14 Feb 5 simple strategies to regain control of your time
How often does this happen to you? You get to the end of the day, wiped-out, and realize that nothing on that list you so carefully prepared got done.
This experience is all too familiar for many of us, small business owners in particular.
While you probably won’t ever be in complete control of every day. There are some easy-to-implement strategies that can help you regain your sanity and get more of the important stuff done.
The first strategy is called time blocking. The idea here is to specifically allocate time on your calendar for important activities. This technique works especially well for those important but not urgent things, like planning or writing or making outbound sales calls.
This technique works for two reasons. First, you are explicitly making time for the activity in your day. Second, you are making a decision in advance what you are going to do at a certain day and time, greatly eliminating the potential for procrastination.
Here’s how you put into practice.
Let’s say you need to work on a new marketing strategy for your business. You decide to dedicate 3 hours per week to this until it’s finished.
You make an appointment with yourself to work on the marketing strategy every Tuesday and Thursday from 8 am to 9:30 am. When those times come, that’s what you do.
Of course, you don’t have to do things in 90-minute blocks. You can split the time up any way that works for you. What matters is that you make the time.
The key to success with this approach is to treat this time as sacred. These are appointments that don’t get missed, don’t get rescheduled, and don’t get interrupted. If you do this, you’ll be amazed at how much more productive you become.
Use this technique to schedule all of your important items, but be careful not to overbook yourself. Which leads us to the second technique.
Keep some slack in your schedule
It’s all too easy to get booked solid every day. While it might make you feel important and needed, don’t do it.
If you are overscheduled with meetings, you run into two problems. First, if one meeting runs over or is late, you end up behind all day long. This just adds stress to your life and makes you look disorganized.
Second, if you spend all your time in meetings, when are you going to do the work?
Even if your meetings are with yourself (see time blocking), you don’t want to book up your entire day. Things will come up. An unexpected new customer or a problem with production could throw your carefully constructed schedule into chaos.
Build time into your day to address the random issues that come up. This ensures that you have time to address them. It also helps you avoid the stress of disrupting your schedule to deal with a crisis because you know you’ve already scheduled time to handle it.
Of course, some things will require that you drop everything and handle it now. But most things that come up can safely wait a few hours to be handled during your slack time.
You want to be accessible to your customers and your employees, but being too accessible will prevent you from getting anything done.
An interruption is actually far more damaging to your productivity than it seems. That 30-second quick question that broke your concentration doesn’t just cost you 30 seconds. It takes several minutes, at least, to get back into what you were doing after an interruption. A few of those “quick questions” and before you know it, an hour has gone by and you haven’t gotten much done.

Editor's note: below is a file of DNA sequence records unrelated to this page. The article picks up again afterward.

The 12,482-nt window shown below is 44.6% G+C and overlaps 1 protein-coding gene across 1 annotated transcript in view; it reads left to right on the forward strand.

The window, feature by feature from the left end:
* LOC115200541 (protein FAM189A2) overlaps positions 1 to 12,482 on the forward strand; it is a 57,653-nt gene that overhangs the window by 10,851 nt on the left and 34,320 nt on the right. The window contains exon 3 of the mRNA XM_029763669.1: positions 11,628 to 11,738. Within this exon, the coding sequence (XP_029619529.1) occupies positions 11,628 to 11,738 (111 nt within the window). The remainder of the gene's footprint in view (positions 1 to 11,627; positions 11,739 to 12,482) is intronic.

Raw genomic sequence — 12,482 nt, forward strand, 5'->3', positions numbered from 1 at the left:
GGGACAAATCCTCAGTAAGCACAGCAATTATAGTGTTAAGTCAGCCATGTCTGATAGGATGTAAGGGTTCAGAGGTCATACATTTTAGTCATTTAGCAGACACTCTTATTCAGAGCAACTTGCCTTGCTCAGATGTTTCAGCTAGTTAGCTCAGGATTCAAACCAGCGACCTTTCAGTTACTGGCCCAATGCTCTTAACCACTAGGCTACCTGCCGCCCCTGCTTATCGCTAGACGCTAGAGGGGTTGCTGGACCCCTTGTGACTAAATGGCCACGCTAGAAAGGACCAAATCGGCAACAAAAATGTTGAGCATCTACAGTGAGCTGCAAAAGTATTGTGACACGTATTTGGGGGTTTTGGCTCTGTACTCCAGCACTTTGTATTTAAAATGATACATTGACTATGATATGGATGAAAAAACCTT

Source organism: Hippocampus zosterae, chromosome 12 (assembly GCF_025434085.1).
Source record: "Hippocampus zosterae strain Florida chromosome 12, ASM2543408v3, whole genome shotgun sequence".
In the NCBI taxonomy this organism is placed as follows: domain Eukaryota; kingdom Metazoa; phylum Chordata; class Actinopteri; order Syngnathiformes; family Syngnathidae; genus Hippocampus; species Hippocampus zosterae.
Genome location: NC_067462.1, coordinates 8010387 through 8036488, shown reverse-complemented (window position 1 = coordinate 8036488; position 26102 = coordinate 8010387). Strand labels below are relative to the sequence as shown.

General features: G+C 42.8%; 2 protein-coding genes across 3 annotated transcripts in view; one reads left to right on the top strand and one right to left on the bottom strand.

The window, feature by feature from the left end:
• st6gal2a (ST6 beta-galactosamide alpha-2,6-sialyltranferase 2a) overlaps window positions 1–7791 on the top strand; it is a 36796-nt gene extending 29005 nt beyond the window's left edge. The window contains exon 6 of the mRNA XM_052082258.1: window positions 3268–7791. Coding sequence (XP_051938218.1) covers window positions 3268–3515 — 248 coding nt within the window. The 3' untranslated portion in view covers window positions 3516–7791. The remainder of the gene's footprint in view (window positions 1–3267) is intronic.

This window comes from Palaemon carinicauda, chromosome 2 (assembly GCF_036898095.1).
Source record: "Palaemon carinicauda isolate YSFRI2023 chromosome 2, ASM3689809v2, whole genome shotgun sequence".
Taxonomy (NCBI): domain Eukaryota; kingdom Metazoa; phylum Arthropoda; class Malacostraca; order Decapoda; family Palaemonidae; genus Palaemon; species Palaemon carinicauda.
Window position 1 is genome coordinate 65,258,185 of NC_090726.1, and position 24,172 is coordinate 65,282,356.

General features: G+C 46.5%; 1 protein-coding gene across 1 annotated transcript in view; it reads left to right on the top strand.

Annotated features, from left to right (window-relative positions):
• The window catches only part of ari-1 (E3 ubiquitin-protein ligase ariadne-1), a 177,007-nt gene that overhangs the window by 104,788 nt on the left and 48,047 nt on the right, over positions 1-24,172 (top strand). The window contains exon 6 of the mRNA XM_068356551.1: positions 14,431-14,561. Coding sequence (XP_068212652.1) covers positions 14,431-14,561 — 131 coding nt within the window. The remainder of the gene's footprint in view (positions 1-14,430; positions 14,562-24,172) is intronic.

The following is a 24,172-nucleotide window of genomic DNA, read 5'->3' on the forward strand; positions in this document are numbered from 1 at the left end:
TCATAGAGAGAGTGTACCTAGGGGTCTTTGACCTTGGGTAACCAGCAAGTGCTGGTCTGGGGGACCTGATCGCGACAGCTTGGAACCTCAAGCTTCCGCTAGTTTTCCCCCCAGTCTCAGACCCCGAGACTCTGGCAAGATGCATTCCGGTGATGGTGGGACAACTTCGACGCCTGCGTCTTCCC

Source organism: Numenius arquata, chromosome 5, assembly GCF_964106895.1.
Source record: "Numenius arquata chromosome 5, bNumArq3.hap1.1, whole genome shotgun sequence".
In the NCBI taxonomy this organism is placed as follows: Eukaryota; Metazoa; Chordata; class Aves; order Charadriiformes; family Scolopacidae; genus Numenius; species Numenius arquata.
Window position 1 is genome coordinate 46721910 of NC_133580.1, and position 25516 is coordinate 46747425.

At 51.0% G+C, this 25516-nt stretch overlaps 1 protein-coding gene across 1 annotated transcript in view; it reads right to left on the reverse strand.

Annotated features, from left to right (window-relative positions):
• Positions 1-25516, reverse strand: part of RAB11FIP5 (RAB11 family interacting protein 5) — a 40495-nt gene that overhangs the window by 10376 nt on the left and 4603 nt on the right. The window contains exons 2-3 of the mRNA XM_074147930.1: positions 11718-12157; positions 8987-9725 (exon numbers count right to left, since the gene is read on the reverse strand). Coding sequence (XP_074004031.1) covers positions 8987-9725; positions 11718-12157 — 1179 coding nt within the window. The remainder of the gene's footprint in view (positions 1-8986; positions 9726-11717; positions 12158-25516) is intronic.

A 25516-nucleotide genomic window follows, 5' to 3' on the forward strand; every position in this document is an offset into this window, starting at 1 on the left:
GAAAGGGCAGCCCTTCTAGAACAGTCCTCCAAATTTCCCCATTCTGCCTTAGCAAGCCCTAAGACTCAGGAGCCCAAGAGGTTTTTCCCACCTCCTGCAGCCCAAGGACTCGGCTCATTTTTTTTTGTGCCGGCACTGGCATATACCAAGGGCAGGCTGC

Here are some strategies to cut down on interruptions:
Use a gatekeeper. Have someone (or voice mail) screen your calls. Designate someone on your team as the go-to person for questions or problems. Only if they can’t resolve them, should it come to you.
Turn off notifications. All those cell phone notifications are killing your productivity. Yes, it’s only a short ‘ding’, but it breaks your focus and you’ll need a lot of time to get back in the zone. Same for email notifications on your computer. While you’re at it, turn off your phone’s ringer.
Closed door = do not disturb. Train your staff that a closed door means the only acceptable reason to disturb you is to tell you the building is on fire.
Yes, you have a week’s worth of work to do on any given day. No, you aren’t going to get it all done. That can be a huge source of anxiety until you realize you shouldn’t get it all done.
The 80/20 rule applies here. A small number of items on your list are going to have most of the impact on your business. Identify and prioritize those items.
Once you have priortized those items, use the other strategies in this post to make sure they get done.
What about the other 80%?
These are prime candidates for delegation. Hand off everything that doesn’t have to be done by you to your team. You’ll be freeing yourself up to do the work only you can do and you’ll be training your team to take responsibility for operating many parts of the business.
Review and Plan
At the start of each day, review what got done yesterday and plan what needs to be completed today. This doesn’t need to be a big task. Just 5 or 10 minutes spent identifying what is most important will set you up for a productive day.
Do a bigger version of this weekly. I’m a big fan of the GTD Weekly Review.
This planning time is critical to avoid being in reactive mode all the time. If you don’t have a plan for what you are going to do, you will just be carried along by whatever comes up. That is living by someone else’s priorities, which makes it nearly impossible to realize your own.
Give these five time management strategies a try. Successfully implementing even one of them will make a difference in your productivity and how you feel at the end of the day.